In the other case, the Proposition 8 case involving California's marriage amendment, the justices in the majority basically attempted to erase history.  The amendment, which defines marriage as one man and one woman,  had been appealed by 2 same-sex couples in a San Francisco Federal district court.   The judge found in favor of the plaintiffs - the defendants were then-Governor Arnold Schwarzenegger and then-Attorney General and now-Governor Jerry Brown.   They did not choose to appeal the ruling to the 9th U.S. Circuit Court of Appeals, so one of the organizations instrumental in getting the amendment on the ballot, Protect Marriage, filed the appeal.   The high court found that the pro-marriage group did not have "standing", or the authority to appeal, so it did not rule on the merits of the case, threw out the 9th Circuit decision, and basically let the narrow district ruling stand, where the judge ruled in favor of the two "married" couples.   So, the high court did not find a constitutional right to gay marriage, did not rule Prop. 8 unconstitutional, and did not even negate Proposition 8.

As Stuart Shepard of CitizenLink pointed out on The Meeting House on Friday and as Ken Klukowski of the Family Research Council and related, Proposition 8 is apparently still in effect, and despite the rush to judgment of California officials, is in for some litigation ahead.

You see, according to Klukowski, the California Constitution says that an administrative agency ... has no power:

(a) To declare a statute unenforceable, or refuse to enforce a statute, on the basis of it being unconstitutional unless an appellate court has made a determination that such statute is unconstitutional; (emphasis mine)

(b) To declare a statute unconstitutional;

(c) To declare a statute unenforceable, or to refuse to enforce a statute on the basis that federal law or federal regulations prohibit the enforcement of such statute unless an appellate court has made a determination that the enforcement of such statute is prohibited by federal law or federal regulations.

No such appellate court decision exists!  And, Klukowski also points out that since no one who wants to defend Prop 8 has standing to appeal rulings on it to the Ninth Circuit, there will never be such an opinion in the federal court system. So the only way to get an appellate opinion would be in the California state court system. So someone would have to file a lawsuit regarding Prop 8, and then appeal it to a California court of appeals and then maybe to the California Supreme Court. Only when one of those courts hold Prop 8 unconstitutional can the public officials in that state regard it as stricken from the books.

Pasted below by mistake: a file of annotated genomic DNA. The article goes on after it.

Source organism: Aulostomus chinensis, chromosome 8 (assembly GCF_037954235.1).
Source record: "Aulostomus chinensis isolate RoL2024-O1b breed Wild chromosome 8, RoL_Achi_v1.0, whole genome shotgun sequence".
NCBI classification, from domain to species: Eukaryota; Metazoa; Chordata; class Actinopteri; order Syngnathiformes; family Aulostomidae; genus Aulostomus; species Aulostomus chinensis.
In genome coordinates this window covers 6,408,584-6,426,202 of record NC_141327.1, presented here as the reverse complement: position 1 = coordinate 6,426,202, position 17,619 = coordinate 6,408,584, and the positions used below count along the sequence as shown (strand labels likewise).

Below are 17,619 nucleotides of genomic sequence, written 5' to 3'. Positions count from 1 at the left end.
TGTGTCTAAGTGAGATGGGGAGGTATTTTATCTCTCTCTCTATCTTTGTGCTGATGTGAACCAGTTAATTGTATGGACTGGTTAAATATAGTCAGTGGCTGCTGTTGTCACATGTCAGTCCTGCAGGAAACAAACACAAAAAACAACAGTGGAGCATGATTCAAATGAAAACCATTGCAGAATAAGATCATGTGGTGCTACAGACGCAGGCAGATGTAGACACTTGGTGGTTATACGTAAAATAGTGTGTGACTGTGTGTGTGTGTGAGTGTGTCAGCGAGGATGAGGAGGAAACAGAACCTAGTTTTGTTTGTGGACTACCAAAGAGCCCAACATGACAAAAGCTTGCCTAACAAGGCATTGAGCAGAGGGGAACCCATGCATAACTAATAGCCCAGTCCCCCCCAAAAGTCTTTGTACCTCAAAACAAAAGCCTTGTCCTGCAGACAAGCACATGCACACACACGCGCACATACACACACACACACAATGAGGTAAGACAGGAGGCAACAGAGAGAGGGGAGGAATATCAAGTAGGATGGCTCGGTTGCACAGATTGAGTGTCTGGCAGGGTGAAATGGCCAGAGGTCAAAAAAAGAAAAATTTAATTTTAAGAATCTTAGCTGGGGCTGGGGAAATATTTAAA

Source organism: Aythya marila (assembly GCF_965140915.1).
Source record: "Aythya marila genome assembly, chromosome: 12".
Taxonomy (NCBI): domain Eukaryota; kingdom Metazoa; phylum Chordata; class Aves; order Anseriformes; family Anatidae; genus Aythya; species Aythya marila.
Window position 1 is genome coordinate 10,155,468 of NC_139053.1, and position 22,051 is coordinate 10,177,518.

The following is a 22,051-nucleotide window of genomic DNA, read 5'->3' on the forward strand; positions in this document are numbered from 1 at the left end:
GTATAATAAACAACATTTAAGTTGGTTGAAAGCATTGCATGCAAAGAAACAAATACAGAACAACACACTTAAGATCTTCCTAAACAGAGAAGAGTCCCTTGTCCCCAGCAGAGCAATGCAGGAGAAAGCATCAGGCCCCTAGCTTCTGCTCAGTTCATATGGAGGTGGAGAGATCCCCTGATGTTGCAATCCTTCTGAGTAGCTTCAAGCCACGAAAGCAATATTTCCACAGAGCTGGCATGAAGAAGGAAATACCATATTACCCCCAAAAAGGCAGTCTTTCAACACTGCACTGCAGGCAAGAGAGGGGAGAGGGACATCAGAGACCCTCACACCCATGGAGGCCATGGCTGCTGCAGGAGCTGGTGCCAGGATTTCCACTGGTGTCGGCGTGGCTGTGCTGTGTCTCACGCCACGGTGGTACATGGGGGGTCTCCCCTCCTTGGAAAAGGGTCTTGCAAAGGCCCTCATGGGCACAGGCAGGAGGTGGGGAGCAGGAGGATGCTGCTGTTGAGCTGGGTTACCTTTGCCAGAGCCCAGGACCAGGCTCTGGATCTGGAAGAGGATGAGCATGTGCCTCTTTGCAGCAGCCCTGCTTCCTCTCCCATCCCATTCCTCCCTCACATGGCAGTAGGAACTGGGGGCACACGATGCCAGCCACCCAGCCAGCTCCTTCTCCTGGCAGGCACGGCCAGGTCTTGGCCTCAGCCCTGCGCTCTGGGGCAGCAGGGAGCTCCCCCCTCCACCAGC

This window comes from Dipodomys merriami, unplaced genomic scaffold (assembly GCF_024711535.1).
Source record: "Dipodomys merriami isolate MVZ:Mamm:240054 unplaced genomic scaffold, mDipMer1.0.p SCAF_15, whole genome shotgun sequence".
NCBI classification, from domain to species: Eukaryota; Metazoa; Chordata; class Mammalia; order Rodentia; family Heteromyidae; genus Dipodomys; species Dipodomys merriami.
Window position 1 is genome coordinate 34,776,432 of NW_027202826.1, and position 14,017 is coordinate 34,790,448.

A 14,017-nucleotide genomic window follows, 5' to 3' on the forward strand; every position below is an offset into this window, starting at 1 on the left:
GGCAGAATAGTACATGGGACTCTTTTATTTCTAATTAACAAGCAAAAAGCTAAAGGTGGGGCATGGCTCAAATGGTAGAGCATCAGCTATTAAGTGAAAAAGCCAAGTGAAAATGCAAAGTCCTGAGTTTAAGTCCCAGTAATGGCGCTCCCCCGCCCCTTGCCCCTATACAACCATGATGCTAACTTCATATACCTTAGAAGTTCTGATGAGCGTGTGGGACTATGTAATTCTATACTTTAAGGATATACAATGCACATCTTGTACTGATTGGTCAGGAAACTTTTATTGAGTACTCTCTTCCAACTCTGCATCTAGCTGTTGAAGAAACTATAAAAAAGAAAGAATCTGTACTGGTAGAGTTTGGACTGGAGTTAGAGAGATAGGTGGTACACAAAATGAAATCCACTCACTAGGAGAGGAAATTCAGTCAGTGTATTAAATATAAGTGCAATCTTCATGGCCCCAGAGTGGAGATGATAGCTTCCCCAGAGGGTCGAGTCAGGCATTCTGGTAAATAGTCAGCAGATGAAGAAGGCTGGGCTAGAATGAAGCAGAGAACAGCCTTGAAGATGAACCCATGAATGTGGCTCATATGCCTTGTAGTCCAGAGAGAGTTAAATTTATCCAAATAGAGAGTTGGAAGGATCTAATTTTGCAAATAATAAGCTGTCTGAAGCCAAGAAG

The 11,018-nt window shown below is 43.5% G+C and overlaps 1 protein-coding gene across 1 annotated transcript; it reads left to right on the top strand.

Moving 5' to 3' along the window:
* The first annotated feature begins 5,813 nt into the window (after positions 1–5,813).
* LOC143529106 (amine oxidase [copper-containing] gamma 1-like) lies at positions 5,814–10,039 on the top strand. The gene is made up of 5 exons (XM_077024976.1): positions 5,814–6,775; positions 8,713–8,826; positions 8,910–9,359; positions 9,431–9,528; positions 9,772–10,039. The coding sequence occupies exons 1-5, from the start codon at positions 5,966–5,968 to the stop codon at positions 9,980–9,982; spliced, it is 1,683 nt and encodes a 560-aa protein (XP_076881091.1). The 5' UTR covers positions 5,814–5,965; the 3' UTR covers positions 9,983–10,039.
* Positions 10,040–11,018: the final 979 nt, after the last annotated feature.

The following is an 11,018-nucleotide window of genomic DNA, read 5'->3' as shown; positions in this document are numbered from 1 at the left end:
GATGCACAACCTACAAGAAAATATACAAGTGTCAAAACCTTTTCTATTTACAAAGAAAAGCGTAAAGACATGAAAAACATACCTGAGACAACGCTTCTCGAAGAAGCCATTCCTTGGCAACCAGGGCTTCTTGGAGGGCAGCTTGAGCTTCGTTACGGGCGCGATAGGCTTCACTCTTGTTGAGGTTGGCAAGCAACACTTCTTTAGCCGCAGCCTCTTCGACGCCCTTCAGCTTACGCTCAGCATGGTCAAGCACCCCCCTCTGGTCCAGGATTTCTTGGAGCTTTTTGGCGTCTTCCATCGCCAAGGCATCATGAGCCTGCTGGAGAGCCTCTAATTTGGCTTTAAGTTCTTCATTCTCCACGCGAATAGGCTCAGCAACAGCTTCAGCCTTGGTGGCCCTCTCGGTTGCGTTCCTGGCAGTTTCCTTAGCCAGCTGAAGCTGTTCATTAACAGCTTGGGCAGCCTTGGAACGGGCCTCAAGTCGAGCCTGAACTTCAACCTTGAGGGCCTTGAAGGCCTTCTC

Now, according to another story by Klukowski at, the Alliance Defending Freedom, which worked with Prop 8 proponents to defend the amendment, filed an emergency application with the justice who became the fifth vote to strike down part of the federal Defense of Marriage Act (DOMA), this time asking for Anthony Kennedy to restore the rule of law on the California Prop 8 case.   Justice Kennedy, without comment, declined to vacate the actions of the 9th Circuit, lifting a stay on same-sex marriages in California.

In the wake of the Supreme Court’s 5-4 ruling this week in Hollingsworth v. Perry that both the Supreme Court and the Ninth Circuit never had jurisdiction in the case, the Ninth Circuit on Friday issued an order lifting the stay and gay marriages began within minutes.

But some experts say the Ninth Circuit does not yet have the legal power to lift the stay. A Supreme Court decision does not carry force of law until that judgment is issued in the form of a certified copy of the Court’s order and opinion to the lower court, which usually takes around 25 days.   So, apparently any same-sex marriage licenses issued in California since the Supreme Court decision are premature.

Bruce Hausknecht, Judicial Analyst for CitizenLink, the public policy affiliate of Focus on the Family, looking back on Wednesday's ruling, said that there were some positive aspects to what was handed down:
First and foremost, we can take heart in the fact that the other side didn’t get what they actually wanted most, which was a 50-state mandate imposing same-sex marriage nationwide. Despite their best arguments, the Court did not find a “right” to same sex marriage in the Constitution, nor did it find that homosexuality is entitled to the same status in our law as immutable characteristics such as race or ethnicity deserve. That in itself is a huge defeat for them. At this moment, no state’s marriage law has been changed by these decisions. Thirty-eight states still define marriage as between one man and one woman. The public policy debate will continue, and we still have the opportunity to make our case that marriage is about more than a couple’s romantic ties — it is about the institution that is the best available for raising children.
So, we continue to watch the courts, and we also seek to remain dedicated to the institution of marriage, which was established by God, who gives us the ability to live out marriages that bring honor to Him.   As same-sex marriage seemingly advances across America, we have an opportunity to demonstrate God's best and to express Christ's love through our homes and through the compelling lifestyles that we lead in front of those who do not embrace His principles.